Canada can’t meet electricity demand if new cars and trucks must be EV by 2035: Fraser Institute

To meet Ottawa policy, electricity grid would have to expand by the equivalent of 10 Site-C dams—an impossible demand, report says

By Dr. Cornelius Van Kooten, Fraser Institute, March 14, 2024

Below is the news release for a report by the Fraser Institute, Failure to Charge: A Critical Look at Canada’s EV Policy, on the feasibility of converting Canada from fossil-fuel vehicles to all-electric vehicles.

VANCOUVER—The federal government’s requirement that all new vehicles sold by 2035 be electric could increase Canada’s power demands by as much as 15.3 per cent, requiring the equivalent of 10 new mega hydro dams or 13 large natural gas plants to meet the increased power needs, finds a new study published today by the Fraser Institute, an independent, non-partisan Canadian public policy think-tank.

“Requiring all new vehicle sales in Canada to be electric in just 11 years means the provinces need to substantially increase their power generation capabilities, and adding the equivalent of 10 new mega dams or 13 new gas plants in such a short timeline isn’t realistic or feasible,” said G. Cornelis van Kooten, Fraser Institute senior fellow and author of Electric Vehicles and the Demand for Electricity.

The study measures how much additional electricity will be required in Canada and in three major provinces—Ontario, B.C. and Quebec—to charge electric vehicles oncethe federal government’s electric vehicle sales mandate comes into force.

For context, once Canada’s vehicle fleet is fully electric, it will require 10 new mega hydro dams (capable of producing 1,100 megawatts) nationwide, which is the size of British Columbia’s new Site C dam, which took approximately 10 years to plan and pass environmental regulations, and an additional decade to build. To date, Site C is expected to cost $16 billion.

Alternatively, the provinces could meet the increased electricity demand by building 13 large-scale natural gas plants nationwide capable of generating 500 megawatts of electricity each.

“Canadians need to know just how much additional electricity is going to be required in order to meet Ottawa’s electric vehicle mandate, because its impact on the provinces—and taxpayers and ratepayers—will be significant,” van Kooten said.

Dr. Cornelius Van Kooten is a professor of economics at the University of Victoria and a senior fellow at The Fraser Institute. The original Fraser Institute report can be found at this link.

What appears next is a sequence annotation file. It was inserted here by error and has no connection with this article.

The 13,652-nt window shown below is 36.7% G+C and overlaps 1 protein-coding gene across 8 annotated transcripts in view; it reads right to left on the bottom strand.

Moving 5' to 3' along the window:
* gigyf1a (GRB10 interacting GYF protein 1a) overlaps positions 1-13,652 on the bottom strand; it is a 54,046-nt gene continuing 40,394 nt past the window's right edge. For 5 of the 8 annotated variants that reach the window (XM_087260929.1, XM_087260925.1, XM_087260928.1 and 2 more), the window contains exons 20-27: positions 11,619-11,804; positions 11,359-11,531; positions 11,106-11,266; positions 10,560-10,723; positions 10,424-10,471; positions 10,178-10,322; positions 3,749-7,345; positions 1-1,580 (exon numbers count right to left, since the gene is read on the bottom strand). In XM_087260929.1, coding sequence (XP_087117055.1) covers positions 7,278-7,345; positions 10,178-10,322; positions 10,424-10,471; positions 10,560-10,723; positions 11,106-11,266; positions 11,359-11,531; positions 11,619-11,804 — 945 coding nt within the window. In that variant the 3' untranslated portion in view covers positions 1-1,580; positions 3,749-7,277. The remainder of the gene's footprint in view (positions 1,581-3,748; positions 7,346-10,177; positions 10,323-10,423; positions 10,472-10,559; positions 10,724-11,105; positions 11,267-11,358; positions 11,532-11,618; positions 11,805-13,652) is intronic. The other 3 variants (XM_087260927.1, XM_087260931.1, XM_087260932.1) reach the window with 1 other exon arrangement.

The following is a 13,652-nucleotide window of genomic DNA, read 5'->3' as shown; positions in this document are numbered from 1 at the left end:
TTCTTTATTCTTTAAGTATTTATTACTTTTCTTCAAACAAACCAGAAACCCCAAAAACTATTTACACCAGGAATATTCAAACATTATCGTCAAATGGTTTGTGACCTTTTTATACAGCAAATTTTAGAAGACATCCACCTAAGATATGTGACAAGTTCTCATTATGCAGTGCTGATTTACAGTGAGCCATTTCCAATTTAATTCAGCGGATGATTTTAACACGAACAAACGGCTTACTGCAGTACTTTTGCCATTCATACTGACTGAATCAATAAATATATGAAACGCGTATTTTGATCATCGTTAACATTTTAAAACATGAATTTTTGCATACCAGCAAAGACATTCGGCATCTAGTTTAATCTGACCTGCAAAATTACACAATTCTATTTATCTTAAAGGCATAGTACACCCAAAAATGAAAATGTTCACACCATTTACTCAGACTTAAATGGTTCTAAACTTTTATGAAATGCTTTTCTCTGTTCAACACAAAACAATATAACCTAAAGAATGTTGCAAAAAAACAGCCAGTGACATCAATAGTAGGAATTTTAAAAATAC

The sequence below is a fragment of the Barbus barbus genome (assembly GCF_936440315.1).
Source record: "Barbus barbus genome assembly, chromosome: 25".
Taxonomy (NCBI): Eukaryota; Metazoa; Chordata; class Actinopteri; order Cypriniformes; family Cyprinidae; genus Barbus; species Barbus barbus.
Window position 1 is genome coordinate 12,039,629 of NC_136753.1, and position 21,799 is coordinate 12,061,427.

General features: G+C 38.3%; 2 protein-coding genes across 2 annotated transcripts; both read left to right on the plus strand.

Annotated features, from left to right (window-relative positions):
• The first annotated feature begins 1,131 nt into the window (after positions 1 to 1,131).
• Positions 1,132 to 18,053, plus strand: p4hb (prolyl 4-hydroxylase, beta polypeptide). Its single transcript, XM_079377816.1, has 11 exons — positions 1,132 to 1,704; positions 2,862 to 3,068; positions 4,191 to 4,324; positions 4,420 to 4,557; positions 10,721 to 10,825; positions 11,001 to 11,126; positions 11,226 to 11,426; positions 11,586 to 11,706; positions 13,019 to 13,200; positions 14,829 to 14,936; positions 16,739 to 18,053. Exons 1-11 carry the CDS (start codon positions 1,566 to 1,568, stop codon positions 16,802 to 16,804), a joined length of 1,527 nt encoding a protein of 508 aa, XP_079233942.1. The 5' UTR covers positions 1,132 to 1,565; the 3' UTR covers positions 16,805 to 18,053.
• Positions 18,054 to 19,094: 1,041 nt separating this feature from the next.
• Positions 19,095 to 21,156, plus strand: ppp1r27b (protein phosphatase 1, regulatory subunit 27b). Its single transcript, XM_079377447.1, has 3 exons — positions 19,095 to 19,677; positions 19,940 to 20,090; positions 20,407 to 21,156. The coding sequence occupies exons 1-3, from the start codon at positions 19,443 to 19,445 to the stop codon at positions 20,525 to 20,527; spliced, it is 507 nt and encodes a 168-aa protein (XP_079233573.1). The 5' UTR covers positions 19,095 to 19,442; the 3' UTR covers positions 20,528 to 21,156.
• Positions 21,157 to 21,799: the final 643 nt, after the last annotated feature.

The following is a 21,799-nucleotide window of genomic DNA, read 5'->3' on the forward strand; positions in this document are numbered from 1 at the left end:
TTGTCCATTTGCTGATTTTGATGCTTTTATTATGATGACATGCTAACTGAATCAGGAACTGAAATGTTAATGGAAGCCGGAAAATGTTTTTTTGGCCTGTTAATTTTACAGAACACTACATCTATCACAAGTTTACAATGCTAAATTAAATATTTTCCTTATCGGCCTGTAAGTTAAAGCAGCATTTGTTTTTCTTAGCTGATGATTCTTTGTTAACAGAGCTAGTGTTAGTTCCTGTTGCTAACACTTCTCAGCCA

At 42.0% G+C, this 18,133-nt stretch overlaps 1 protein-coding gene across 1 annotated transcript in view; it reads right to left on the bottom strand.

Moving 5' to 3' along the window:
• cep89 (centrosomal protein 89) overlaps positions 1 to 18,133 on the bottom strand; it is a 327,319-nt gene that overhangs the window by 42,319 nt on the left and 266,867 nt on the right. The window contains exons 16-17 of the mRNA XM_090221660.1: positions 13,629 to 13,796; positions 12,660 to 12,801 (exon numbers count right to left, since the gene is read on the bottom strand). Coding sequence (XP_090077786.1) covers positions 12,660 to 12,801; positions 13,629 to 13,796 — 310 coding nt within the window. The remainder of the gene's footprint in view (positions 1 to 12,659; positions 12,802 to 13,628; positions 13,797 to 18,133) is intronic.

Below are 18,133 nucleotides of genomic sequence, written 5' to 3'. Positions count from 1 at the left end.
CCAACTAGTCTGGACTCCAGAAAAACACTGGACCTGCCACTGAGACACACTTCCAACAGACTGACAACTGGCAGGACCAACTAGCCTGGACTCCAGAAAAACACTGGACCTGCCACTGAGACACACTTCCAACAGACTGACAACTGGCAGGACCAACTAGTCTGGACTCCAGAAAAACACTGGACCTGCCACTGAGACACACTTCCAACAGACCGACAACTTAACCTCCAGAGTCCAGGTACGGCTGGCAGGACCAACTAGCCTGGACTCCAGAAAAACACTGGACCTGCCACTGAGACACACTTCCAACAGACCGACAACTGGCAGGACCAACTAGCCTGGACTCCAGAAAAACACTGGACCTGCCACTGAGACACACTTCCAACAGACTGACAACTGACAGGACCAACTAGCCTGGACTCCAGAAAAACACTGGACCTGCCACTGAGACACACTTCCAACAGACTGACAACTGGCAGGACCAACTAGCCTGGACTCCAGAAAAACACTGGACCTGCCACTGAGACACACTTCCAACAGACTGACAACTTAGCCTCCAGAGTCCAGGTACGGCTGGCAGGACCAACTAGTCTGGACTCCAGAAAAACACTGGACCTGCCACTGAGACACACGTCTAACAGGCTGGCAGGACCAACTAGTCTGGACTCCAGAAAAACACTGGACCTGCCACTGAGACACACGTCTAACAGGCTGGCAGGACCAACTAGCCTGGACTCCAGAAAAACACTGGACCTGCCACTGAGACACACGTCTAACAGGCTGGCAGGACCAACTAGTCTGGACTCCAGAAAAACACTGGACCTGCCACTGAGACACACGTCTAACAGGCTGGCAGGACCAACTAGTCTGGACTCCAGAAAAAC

Below is a summary of the report:

  • Governments are implementing measures to electrify transportation. In Canada, federal policy mandates that by 2035 all new passenger vehicles and light trucks sold have net zero emissions, ultimately leading to a fully electric fleet.
  • Electric vehicles (EVs) remain a relatively small share of the vehicle market, growing from less than 1% of sales in 2017 to 9.1% in Q4 2022.
  • This study examines the impact of increasing EV adoption on Canada’s electricity grids, estimating the additional generating capacity needed to meet the rising demand from EVs.
  • EVs could put a strain on Canadian electricity grids with annual increases in electricity demand ranging from 46.8 terawatt hours (7.5% of total generation) to 95.1 terawatt hours (15.3%).
  • This would require the construction of ten new mega dams, comparable to BC’s Site C, on Canadian rivers or thirteen new average-sized gas plants. Based on recent experience with British Columbia’s Site C dam, which has a capacity of 1,100 MW and is expected to generate sufficient power for 450,000 homes, it took more than a decade to plan and comply with environmental regulations and approximately another decade to construct. Meanwhile, there is growing opposition to the construction of additional gas pipelines and gas plants because of their environmental impacts.
  • Meeting the expected electricity demand from EVs adoption in Canada is not feasible given the current mandate timelines and the time required to develop and construct electricity generation and infrastructure.

Leave a Reply

Your email address will not be published. Required fields are marked *